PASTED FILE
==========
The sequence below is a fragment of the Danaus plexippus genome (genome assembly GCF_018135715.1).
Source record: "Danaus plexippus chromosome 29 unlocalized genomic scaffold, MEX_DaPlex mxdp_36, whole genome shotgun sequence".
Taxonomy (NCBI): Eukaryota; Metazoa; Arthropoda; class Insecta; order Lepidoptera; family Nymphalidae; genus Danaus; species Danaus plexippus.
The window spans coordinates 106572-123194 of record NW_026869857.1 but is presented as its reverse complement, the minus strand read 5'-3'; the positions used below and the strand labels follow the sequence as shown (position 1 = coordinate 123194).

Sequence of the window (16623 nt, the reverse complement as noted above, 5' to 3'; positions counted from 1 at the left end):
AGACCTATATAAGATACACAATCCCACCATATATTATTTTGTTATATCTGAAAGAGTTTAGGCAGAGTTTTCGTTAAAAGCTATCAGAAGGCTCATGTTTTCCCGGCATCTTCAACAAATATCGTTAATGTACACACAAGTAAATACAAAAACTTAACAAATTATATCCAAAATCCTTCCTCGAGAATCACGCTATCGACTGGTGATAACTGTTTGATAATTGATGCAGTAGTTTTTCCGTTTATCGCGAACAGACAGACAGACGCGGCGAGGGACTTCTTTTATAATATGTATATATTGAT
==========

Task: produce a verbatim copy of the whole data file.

The sequence below is a fragment of the Danaus plexippus genome (genome assembly GCF_018135715.1).
Source record: "Danaus plexippus chromosome 29 unlocalized genomic scaffold, MEX_DaPlex mxdp_36, whole genome shotgun sequence".
Taxonomy (NCBI): Eukaryota; Metazoa; Arthropoda; class Insecta; order Lepidoptera; family Nymphalidae; genus Danaus; species Danaus plexippus.
The window spans coordinates 106572-123194 of record NW_026869857.1 but is presented as its reverse complement, the minus strand read 5'-3'; the positions used below and the strand labels follow the sequence as shown (position 1 = coordinate 123194).

Sequence of the window (16623 nt, the reverse complement as noted above, 5' to 3'; positions counted from 1 at the left end):
AGACCTATATAAGATACACAATCCCACCATATATTATTTTGTTATATCTGAAAGAGTTTAGGCAGAGTTTTCGTTAAAAGCTATCAGAAGGCTCATGTTTTCCCGGCATCTTCAACAAATATCGTTAATGTACACACAAGTAAATACAAAAACTTAACAAATTATATCCAAAATCCTTCCTCGAGAATCACGCTATCGACTGGTGATAACTGTTTGATAATTGATGCAGTAGTTTTTCCGTTTATCGCGAACAGACAGACAGACGCGGCGAGGGACTTCTTTTATAATATGTATATATTGAT